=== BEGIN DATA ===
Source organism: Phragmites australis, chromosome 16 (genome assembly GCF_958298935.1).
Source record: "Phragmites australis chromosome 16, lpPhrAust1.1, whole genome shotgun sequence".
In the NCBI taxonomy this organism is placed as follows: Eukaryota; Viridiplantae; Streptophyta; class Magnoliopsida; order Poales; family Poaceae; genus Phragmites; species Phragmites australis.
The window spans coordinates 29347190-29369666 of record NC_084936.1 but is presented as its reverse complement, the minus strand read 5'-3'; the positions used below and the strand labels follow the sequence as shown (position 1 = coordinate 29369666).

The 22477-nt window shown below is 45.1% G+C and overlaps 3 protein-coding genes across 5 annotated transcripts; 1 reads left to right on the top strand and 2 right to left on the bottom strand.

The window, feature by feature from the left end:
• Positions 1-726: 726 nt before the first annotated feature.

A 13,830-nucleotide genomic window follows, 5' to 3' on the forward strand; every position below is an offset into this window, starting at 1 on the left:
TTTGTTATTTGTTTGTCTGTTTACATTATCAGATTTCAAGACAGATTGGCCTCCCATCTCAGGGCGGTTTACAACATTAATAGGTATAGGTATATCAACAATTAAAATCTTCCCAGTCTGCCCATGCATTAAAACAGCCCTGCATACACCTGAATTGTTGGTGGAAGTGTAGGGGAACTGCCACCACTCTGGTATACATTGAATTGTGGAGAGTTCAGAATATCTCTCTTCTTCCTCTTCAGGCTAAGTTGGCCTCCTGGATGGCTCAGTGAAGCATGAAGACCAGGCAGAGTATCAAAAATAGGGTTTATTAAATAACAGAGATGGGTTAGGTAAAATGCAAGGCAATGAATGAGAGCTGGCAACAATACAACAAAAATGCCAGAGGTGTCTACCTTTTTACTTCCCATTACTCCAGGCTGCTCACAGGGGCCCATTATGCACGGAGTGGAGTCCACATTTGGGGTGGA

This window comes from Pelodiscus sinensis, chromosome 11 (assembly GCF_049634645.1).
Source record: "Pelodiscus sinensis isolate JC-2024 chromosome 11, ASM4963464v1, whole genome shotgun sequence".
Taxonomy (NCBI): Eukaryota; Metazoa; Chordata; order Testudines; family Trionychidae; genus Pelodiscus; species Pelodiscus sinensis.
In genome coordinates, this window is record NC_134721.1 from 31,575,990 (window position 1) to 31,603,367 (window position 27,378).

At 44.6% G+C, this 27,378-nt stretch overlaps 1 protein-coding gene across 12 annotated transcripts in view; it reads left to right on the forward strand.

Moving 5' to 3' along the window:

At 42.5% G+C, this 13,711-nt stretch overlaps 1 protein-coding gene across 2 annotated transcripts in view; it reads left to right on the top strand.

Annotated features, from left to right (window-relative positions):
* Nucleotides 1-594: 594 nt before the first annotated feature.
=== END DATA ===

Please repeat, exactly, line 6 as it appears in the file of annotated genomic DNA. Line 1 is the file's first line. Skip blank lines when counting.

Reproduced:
The window, feature by feature from the left end: